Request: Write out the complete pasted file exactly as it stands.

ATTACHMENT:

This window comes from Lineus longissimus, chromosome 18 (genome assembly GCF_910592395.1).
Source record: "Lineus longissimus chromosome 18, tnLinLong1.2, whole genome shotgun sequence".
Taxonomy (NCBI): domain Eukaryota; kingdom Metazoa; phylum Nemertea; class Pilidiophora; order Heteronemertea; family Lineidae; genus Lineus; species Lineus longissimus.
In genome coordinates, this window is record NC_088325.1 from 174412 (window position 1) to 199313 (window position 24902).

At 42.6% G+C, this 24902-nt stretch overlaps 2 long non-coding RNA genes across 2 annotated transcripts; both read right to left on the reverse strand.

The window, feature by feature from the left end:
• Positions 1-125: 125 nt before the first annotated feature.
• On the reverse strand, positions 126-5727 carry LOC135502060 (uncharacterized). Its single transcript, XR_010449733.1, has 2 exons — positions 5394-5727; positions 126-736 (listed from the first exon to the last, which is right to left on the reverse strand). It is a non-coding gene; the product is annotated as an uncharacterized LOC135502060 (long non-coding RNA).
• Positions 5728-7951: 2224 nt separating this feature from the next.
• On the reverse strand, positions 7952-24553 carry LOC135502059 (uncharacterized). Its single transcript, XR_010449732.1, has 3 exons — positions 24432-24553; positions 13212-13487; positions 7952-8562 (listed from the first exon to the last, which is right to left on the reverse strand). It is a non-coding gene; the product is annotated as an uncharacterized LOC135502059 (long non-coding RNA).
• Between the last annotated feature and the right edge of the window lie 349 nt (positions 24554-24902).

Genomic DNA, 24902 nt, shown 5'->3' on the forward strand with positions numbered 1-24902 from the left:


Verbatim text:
This window comes from Lineus longissimus, chromosome 18 (genome assembly GCF_910592395.1).
Source record: "Lineus longissimus chromosome 18, tnLinLong1.2, whole genome shotgun sequence".
Taxonomy (NCBI): domain Eukaryota; kingdom Metazoa; phylum Nemertea; class Pilidiophora; order Heteronemertea; family Lineidae; genus Lineus; species Lineus longissimus.
In genome coordinates, this window is record NC_088325.1 from 174412 (window position 1) to 199313 (window position 24902).

At 42.6% G+C, this 24902-nt stretch overlaps 2 long non-coding RNA genes across 2 annotated transcripts; both read right to left on the reverse strand.

The window, feature by feature from the left end:
• Positions 1-125: 125 nt before the first annotated feature.
• On the reverse strand, positions 126-5727 carry LOC135502060 (uncharacterized). Its single transcript, XR_010449733.1, has 2 exons — positions 5394-5727; positions 126-736 (listed from the first exon to the last, which is right to left on the reverse strand). It is a non-coding gene; the product is annotated as an uncharacterized LOC135502060 (long non-coding RNA).
• Positions 5728-7951: 2224 nt separating this feature from the next.
• On the reverse strand, positions 7952-24553 carry LOC135502059 (uncharacterized). Its single transcript, XR_010449732.1, has 3 exons — positions 24432-24553; positions 13212-13487; positions 7952-8562 (listed from the first exon to the last, which is right to left on the reverse strand). It is a non-coding gene; the product is annotated as an uncharacterized LOC135502059 (long non-coding RNA).
• Between the last annotated feature and the right edge of the window lie 349 nt (positions 24554-24902).

Genomic DNA, 24902 nt, shown 5'->3' on the forward strand with positions numbered 1-24902 from the left: